In 2007, the year after five inmates died from valley fever, the state proposed expanding five prisons in the Central Valley but later backed off on two of the sites. One proposed expansion site, Pleasant Valley State Prison in Coalinga, had an outbreak that sickened 520 prisoners in 2006. A Fresno County grand jury concluded last year that the prison, built in 1994, should not have been put there.

At the California Institution for Women in Chino, the state has been buying bottled water for prisoners for five years -- at a current annual cost of $480,000 -- because of nitrate levels that violate federal standards in the water supply to the facility and to the nearby California Institution for Men. Nitrates, which are chemical compounds that often get into soil from fertilizer and manure, can cause a blood disorder in fetuses and infants.

Chino-area municipalities have built systems to filter their own water, and the state hopes to complete a similar project a year from now for both the women's and men's prisons. But Chino Mayor Dennis Yates, who says sewage from the men's prison has long polluted the Santa Ana River, is skeptical of state officials' competence.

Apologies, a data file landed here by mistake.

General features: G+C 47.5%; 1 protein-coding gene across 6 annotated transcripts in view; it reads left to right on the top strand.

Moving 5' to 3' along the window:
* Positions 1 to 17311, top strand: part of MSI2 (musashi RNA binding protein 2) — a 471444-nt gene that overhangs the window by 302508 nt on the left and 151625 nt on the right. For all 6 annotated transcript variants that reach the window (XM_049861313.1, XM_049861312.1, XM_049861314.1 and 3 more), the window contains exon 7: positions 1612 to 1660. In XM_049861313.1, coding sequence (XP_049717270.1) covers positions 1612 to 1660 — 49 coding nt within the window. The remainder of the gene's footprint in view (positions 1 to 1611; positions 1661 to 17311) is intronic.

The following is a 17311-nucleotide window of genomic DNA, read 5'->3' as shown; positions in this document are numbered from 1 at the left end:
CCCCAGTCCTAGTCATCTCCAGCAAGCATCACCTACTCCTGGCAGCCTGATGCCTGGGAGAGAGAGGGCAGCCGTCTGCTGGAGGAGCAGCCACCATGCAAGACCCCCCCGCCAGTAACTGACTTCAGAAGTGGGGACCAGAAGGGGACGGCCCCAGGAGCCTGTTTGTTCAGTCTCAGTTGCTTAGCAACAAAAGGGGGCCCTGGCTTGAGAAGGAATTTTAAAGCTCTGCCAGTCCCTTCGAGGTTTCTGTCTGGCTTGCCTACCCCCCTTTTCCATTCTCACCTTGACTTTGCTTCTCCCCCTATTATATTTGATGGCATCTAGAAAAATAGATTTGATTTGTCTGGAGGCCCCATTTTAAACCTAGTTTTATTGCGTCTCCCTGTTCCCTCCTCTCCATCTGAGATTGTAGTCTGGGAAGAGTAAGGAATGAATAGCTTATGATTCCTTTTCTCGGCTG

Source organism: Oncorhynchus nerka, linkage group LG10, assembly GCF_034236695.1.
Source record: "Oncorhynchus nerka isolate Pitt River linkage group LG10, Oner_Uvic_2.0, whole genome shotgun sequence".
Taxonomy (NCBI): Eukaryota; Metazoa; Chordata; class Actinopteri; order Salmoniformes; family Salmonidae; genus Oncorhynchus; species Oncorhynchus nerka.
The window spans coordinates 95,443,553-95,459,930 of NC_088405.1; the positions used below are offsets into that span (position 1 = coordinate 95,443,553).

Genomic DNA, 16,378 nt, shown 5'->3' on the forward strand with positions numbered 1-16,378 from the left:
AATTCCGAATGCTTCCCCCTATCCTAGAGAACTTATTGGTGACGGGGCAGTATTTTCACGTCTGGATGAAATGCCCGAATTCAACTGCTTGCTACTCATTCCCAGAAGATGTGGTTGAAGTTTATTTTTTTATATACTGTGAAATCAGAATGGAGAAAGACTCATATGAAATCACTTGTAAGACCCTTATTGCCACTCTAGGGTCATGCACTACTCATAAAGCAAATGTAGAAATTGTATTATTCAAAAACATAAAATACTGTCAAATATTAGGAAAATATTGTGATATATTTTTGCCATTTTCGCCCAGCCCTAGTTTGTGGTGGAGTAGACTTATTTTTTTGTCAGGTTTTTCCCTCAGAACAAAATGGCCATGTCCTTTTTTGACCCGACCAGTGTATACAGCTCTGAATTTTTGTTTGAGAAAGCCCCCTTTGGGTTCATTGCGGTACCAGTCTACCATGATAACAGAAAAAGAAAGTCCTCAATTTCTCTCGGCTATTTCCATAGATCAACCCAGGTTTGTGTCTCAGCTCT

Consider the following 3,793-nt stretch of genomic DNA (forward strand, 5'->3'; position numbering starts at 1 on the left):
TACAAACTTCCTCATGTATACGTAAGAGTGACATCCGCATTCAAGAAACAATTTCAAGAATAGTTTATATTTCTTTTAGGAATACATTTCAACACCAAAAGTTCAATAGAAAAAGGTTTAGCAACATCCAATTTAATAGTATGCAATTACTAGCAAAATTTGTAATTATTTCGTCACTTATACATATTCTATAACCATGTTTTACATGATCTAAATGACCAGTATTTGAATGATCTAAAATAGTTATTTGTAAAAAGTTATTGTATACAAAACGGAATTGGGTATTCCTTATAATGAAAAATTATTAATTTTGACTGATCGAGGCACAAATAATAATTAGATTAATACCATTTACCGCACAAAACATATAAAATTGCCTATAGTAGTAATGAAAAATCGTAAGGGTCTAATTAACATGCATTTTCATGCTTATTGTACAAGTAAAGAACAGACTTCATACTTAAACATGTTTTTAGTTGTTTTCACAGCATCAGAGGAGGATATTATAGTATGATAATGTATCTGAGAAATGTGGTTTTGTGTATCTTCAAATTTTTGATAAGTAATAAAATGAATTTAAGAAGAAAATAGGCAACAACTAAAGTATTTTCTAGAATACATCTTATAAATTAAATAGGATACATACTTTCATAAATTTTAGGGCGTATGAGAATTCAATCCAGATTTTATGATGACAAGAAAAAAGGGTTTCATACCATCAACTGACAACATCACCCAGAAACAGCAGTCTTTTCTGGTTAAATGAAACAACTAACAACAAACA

"Even if you do give them money, they don't do anything," Yates said. "It's just a huge, bloated bureaucracy."

In 2001, four years before Kern Valley prison opened, the U.S. Environmental Protection Agency ordered a reduction in the maximum level of arsenic in drinking water from 50 parts per billion to 10. Water suppliers had until Jan. 23, 2006, to meet the new standard. Recent testing has shown the arsenic level in one prison well at 23 parts per billion and the other at 15.

One day this month, in a low-slung white building with blue doors known as Facility C, prisoners bunking in a crowded gymnasium drank from the water fountain and used water from the sinks to make their soup. Some newcomers said they had not been told about the contamination upon arrival at the prison.